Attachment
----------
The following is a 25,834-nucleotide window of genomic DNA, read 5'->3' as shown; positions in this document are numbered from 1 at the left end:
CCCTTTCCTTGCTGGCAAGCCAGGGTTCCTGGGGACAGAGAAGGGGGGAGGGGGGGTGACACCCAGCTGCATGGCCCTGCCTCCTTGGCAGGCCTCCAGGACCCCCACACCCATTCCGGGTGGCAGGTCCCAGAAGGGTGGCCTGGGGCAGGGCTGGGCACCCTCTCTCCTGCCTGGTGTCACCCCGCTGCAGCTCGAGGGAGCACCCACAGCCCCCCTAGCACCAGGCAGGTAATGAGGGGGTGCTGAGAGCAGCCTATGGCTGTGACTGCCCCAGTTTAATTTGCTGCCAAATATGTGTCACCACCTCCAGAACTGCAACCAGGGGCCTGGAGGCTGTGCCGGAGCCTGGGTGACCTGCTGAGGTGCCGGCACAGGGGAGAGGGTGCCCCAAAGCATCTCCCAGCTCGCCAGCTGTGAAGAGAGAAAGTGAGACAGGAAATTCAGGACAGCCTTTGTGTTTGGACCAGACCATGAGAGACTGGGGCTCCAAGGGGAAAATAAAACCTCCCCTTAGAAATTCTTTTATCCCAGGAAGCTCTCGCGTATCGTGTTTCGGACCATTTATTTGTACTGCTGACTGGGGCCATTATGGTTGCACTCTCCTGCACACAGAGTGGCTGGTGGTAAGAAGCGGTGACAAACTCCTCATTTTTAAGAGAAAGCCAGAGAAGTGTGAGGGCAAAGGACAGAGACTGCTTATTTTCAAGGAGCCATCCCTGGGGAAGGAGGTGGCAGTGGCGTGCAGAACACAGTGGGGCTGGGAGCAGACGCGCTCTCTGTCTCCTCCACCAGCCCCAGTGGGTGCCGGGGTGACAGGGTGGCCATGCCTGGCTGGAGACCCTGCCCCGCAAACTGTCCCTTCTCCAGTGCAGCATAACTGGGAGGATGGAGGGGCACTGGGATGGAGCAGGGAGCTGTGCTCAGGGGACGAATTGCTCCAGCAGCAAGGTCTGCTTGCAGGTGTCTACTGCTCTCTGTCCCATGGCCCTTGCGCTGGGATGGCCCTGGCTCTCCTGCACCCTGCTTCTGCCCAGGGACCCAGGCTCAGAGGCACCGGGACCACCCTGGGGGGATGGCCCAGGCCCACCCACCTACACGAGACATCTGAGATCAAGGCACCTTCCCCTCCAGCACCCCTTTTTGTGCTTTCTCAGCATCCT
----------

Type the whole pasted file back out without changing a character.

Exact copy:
The following is a 25,834-nucleotide window of genomic DNA, read 5'->3' as shown; positions in this document are numbered from 1 at the left end:
CCCTTTCCTTGCTGGCAAGCCAGGGTTCCTGGGGACAGAGAAGGGGGGAGGGGGGGTGACACCCAGCTGCATGGCCCTGCCTCCTTGGCAGGCCTCCAGGACCCCCACACCCATTCCGGGTGGCAGGTCCCAGAAGGGTGGCCTGGGGCAGGGCTGGGCACCCTCTCTCCTGCCTGGTGTCACCCCGCTGCAGCTCGAGGGAGCACCCACAGCCCCCCTAGCACCAGGCAGGTAATGAGGGGGTGCTGAGAGCAGCCTATGGCTGTGACTGCCCCAGTTTAATTTGCTGCCAAATATGTGTCACCACCTCCAGAACTGCAACCAGGGGCCTGGAGGCTGTGCCGGAGCCTGGGTGACCTGCTGAGGTGCCGGCACAGGGGAGAGGGTGCCCCAAAGCATCTCCCAGCTCGCCAGCTGTGAAGAGAGAAAGTGAGACAGGAAATTCAGGACAGCCTTTGTGTTTGGACCAGACCATGAGAGACTGGGGCTCCAAGGGGAAAATAAAACCTCCCCTTAGAAATTCTTTTATCCCAGGAAGCTCTCGCGTATCGTGTTTCGGACCATTTATTTGTACTGCTGACTGGGGCCATTATGGTTGCACTCTCCTGCACACAGAGTGGCTGGTGGTAAGAAGCGGTGACAAACTCCTCATTTTTAAGAGAAAGCCAGAGAAGTGTGAGGGCAAAGGACAGAGACTGCTTATTTTCAAGGAGCCATCCCTGGGGAAGGAGGTGGCAGTGGCGTGCAGAACACAGTGGGGCTGGGAGCAGACGCGCTCTCTGTCTCCTCCACCAGCCCCAGTGGGTGCCGGGGTGACAGGGTGGCCATGCCTGGCTGGAGACCCTGCCCCGCAAACTGTCCCTTCTCCAGTGCAGCATAACTGGGAGGATGGAGGGGCACTGGGATGGAGCAGGGAGCTGTGCTCAGGGGACGAATTGCTCCAGCAGCAAGGTCTGCTTGCAGGTGTCTACTGCTCTCTGTCCCATGGCCCTTGCGCTGGGATGGCCCTGGCTCTCCTGCACCCTGCTTCTGCCCAGGGACCCAGGCTCAGAGGCACCGGGACCACCCTGGGGGGATGGCCCAGGCCCACCCACCTACACGAGACATCTGAGATCAAGGCACCTTCCCCTCCAGCACCCCTTTTTGTGCTTTCTCAGCATCCT